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Science in daily life.

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  • Science in daily life.

    I'm not talking about using iPod's, MRIs, computers, or gravity, when I say science.

    I just read an article on the NY times webpage on seeing life though science's eyes. Scary thing is, I could relate to it. :D

    It's pretty awesome stuff, have a read.
    http://www.nytimes.com/2008/06/01/op...in&oref=slogin
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  • #2
    Re: Science in daily life.

    From the article

    Science is a way of life. Science is a perspective. Science is the process that takes us from confusion to understanding in a manner that’s precise, predictive and reliable — a transformation, for those lucky enough to experience it, that is empowering and emotional. To be able to think through and grasp explanations — for everything from why the sky is blue to how life formed on earth — not because they are declared dogma but rather because they reveal patterns confirmed by experiment and observation, is one of the most precious of human experiences.
    Good read. :)

    “Up, sluggard, and waste not life; in the grave will be sleeping enough!” Benjamin Franklin

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    • #3
      Re: Science in daily life.

      Science as a religious experience...neat!
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      • #4
        Re: Science in daily life.

        You mean this thread isn't about sc1ence's daily life?

        Now I'm bummed.

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        • #5
          Re: Science in daily life.

          I really liked this quote from The Diversity of Life, by Pulitzer prize-winning biologist E.O. Wilson:

          "There comes a time, in all science, when it is profitable to move away from the bold and obvious and circle around a bit, inventing more subtle approaches to search for concealed phenomena."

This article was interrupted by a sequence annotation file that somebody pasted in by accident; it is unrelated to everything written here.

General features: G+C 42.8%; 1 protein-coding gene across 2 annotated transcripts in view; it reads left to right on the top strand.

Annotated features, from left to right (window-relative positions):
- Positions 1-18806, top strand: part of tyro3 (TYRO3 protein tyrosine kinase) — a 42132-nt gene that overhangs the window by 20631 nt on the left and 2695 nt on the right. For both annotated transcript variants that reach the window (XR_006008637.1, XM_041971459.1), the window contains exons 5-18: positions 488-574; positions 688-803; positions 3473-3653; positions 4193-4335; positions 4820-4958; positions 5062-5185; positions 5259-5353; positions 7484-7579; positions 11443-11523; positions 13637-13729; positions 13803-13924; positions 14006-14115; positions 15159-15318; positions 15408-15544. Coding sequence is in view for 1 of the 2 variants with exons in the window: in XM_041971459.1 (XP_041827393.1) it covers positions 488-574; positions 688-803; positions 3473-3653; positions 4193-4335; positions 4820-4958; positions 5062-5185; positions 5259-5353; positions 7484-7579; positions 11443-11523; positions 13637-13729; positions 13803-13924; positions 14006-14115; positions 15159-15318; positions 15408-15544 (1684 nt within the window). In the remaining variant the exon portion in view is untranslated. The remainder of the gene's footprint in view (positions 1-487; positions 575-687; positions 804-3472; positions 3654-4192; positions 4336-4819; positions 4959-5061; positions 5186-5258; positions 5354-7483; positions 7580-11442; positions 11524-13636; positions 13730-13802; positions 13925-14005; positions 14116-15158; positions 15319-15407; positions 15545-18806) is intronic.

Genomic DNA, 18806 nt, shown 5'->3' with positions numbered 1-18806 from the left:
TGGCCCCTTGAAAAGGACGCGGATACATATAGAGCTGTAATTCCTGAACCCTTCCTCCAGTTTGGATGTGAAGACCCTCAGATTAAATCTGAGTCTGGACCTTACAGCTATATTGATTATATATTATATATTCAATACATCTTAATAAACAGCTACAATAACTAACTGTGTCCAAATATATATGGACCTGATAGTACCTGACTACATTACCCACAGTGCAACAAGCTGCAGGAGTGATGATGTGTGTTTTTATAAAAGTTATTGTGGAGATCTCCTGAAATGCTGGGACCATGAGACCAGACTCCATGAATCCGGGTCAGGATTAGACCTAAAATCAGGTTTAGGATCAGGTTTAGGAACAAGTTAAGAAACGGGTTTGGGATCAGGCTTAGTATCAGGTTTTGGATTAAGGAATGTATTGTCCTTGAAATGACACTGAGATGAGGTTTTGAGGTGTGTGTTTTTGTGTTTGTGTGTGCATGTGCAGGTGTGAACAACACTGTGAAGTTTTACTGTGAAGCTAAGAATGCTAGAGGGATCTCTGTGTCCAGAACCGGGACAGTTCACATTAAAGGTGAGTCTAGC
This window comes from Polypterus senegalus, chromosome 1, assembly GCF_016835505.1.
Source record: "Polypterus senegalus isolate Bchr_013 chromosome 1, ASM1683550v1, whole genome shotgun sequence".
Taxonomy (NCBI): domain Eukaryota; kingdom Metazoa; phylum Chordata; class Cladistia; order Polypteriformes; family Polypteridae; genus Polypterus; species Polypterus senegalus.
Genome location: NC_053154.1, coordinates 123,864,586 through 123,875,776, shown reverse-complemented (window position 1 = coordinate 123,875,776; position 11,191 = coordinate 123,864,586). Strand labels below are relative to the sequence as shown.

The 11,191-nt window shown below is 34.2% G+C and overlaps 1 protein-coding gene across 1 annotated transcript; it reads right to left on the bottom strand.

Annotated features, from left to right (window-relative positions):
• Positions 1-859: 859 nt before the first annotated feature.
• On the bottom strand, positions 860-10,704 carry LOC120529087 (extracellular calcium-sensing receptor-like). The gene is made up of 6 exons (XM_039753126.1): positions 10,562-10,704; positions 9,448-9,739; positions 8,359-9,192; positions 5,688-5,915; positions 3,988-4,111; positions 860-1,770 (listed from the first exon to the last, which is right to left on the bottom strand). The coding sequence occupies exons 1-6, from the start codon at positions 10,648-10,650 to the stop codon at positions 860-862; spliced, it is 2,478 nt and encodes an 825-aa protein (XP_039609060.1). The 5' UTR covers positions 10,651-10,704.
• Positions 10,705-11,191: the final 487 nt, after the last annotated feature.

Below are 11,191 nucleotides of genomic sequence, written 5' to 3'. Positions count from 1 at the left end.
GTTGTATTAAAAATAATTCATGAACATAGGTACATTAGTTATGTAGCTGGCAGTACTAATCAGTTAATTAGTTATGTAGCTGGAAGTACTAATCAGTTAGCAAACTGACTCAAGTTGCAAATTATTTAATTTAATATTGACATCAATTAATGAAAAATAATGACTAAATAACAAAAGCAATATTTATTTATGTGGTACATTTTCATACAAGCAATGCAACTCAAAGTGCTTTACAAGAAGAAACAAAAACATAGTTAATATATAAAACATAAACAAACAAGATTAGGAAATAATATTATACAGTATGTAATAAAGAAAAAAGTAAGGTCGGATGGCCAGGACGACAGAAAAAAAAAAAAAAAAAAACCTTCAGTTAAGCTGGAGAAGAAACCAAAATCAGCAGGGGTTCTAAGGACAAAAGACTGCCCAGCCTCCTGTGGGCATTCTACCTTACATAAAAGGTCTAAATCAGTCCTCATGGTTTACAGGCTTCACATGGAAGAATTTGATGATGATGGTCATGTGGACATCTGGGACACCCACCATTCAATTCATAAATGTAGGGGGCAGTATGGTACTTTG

Too often, the run-of-the-mill scientist goes out looking for a certain thing, to the exclusion of other, more subtle observations that might be made along the way. However, most of the greatest scientists allowed themselves to be guided to their greatest discoveries just by their fascination with exploring and discovering.

          There is too little gut-level intuition and freedom of curiosity in the academic world; the pressure to publish, get funding, obtain tenure and add more to a dominant body of research has squashed the freedom and delight with which the naturalists, inventors and discoverers of old went about exploring the world.
          Of course there are exceptions in every field--the Kraffts in vulcanology, Eugenie Clark and Jacques Cousteau in marine biology, Agassiz, Hawking, Goodall...but the freedom to explore is severely hampered by the current academic system, more than it has been before, I think.
          sigpic

          Living proof that "Teamplay ensmartens the idiotest of us!"

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          • #6
            Re: Science in daily life.

            It seems like that mentality is mostly steered by the pressure to specialize and, as a result, emphasize a particular specialization as the answer to all problems. To a man with a hammer, all problems are perceived as a nail.
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            • #7
              Re: Science in daily life.

              Originally posted by draeh View Post
              You mean this thread isn't about sc1ence's daily life?

              Now I'm bummed.
              Same here...

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